Collective Intelligence in Citizen Participation for Sustainable Cities

Thursday 28.4 at 13.15–14.45

 

Participatory housing budgets in marginalized areas

Sanna Ghotbi, Annie Hermansson & Pierre Mesure, Digidem Lab

Since 2019 Bostadsbolaget, a public housing company in Sweden, has been testing and developing participatory budgeting(PB) in a housing context in the area Biskopsgården, Gothenburg. Similar to a regular PB, tenants are encouraged to submit proposals and then vote on their top choices which are implemented using part of the housing company’s budget. Housing PB:s have previously been tested in cities such as Toronto and Paris but this is the first of its kind in a Nordic context. The area Biskopsgården is what the Swedish police and social authorities title as a ”particularly vulnerable area” and recently the public housing companies have been given a greater responsibility to remove Biskopsgården, alongside with other areas in the same category, from the police’s list. Over half of its inhabitants don’t have Swedish as a first language and around 63% of all children in the area live in low-income households. Simultaneously Biskopsgården is home to many urban activists that are tired of the negative stereotypes and top- down approaches that are often handed to them by decision makers. Digidem Lab, a democracy lab based in Sweden that studies and tests tools and methods for participatory democracy, has been supporting Bostadsbolaget with their PB process since its start. Through the research project COLDIGIT Digidem Lab has been able to further study the implications of the project in Biskopsgården focusing especially on themes such as trust, co-creation and power relations. Together with GRI, Gothenburg’s Research Institute, Digidem Lab is conducting interviews, focus groups and participatory observations with all levels of actors in the area. Answering questions such as what it means when a PB is implemented under the notion of public safety and how we should design methods and digital tools in marginalized areas in order to strengthen trust within the community.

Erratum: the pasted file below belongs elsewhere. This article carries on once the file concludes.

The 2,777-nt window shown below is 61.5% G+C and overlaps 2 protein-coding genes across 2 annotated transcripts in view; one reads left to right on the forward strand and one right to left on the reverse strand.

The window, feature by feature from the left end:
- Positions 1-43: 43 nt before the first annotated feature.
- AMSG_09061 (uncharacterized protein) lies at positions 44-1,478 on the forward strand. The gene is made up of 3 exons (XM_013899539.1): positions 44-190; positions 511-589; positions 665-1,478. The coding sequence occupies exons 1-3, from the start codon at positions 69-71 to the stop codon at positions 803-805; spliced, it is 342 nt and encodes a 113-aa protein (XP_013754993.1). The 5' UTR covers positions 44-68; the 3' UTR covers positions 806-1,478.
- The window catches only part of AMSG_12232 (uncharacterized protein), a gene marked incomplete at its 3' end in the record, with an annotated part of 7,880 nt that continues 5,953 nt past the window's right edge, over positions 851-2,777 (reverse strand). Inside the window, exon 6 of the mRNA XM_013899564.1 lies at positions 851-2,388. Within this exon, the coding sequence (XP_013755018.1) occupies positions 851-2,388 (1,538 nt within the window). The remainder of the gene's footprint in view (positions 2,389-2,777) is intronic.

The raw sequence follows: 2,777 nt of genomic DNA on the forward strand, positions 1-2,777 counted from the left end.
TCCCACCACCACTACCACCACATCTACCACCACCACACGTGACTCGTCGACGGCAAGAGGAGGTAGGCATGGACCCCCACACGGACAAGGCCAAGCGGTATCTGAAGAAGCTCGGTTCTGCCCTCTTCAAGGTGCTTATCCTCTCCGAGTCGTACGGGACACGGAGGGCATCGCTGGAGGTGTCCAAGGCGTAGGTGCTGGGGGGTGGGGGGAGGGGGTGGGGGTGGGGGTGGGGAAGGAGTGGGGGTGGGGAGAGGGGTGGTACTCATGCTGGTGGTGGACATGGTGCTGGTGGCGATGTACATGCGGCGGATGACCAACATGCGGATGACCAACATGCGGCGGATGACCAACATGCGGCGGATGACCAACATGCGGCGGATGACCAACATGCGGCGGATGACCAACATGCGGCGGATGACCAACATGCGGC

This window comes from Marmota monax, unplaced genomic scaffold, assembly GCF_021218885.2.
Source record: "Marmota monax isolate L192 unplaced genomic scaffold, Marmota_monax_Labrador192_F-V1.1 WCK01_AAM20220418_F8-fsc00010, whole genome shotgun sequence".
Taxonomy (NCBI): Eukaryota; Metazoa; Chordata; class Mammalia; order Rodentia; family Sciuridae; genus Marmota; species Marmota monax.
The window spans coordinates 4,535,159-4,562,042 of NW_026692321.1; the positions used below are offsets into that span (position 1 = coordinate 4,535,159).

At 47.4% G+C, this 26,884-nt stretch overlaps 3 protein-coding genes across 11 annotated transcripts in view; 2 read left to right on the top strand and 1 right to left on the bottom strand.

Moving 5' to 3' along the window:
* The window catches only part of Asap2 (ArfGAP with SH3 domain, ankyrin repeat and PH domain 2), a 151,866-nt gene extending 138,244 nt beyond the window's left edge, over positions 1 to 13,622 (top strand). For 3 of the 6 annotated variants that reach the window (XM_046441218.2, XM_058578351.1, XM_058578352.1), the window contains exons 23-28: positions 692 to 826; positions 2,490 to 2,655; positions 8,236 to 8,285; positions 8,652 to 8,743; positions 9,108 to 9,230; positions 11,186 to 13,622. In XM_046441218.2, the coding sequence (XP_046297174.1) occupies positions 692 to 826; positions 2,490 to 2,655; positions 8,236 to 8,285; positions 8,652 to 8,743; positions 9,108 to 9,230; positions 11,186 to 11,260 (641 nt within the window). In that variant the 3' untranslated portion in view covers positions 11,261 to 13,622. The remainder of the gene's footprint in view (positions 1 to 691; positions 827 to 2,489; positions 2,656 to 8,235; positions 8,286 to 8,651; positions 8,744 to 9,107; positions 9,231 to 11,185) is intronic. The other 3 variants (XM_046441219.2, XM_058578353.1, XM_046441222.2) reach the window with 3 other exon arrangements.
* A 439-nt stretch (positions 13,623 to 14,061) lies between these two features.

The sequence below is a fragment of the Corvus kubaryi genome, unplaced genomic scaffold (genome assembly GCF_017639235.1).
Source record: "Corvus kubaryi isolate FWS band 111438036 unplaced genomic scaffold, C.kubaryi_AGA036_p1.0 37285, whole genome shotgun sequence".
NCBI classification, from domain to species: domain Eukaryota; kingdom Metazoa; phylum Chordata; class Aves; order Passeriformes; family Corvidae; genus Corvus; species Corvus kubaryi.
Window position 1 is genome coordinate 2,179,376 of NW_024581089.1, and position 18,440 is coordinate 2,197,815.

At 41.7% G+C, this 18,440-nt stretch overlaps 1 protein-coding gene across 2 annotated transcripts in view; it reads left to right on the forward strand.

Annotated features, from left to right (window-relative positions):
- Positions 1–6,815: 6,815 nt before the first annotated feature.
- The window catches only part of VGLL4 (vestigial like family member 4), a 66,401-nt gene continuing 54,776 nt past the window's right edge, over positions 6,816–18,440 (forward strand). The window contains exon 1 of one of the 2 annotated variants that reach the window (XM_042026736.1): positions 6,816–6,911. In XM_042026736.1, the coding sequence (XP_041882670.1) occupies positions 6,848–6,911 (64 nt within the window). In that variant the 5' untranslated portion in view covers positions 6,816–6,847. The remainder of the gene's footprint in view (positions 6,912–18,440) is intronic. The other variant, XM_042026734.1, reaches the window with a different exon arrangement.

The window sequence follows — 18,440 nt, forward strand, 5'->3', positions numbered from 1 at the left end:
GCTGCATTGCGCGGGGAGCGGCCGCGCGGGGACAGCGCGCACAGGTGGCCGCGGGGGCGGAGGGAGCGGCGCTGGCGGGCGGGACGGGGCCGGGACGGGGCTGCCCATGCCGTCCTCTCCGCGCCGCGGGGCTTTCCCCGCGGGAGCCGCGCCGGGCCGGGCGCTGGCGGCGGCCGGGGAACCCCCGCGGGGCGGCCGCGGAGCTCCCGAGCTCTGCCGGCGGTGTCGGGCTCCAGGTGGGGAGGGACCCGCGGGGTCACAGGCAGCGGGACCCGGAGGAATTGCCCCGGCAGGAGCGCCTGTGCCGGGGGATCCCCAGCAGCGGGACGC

Mainstreaming collective intelligence and digital democracy

Oli Whittington, NESTA

This session will explore the barriers many municipalities face when moving beyond individual pilots and towards the sustainable delivery of participation projects. We will  present an emerging framework that municipalities can use to identify and address these barriers when delivering collective intelligence projects. The framework maps barriers along three dimensions: people, process and technology alongside actionable tips and tools for municipalities. Finally, we will explore the opportunity for municipalities to sustain existing democratic innovations, build a more inclusive and accessible digital democracy and institutionalise participation.

Social work: advocating for the client’s right to the city through a theoretical framework

Leigh Anne Rauhala & Tiina Lehto-Lundén, Metropolia University of Applied Sciences

Traditionally, social work has focused on social issues related to urbanization and industrialization. One of the main historical tasks of the profession was to help people/communities flourish and to question unfair structures. Over the years, case and community work have become central to the profession and our focus has moved away from the wider social and societal structures. This shift is supported by an increased individualization of social problems and social policies that focus more on workfare than welfare.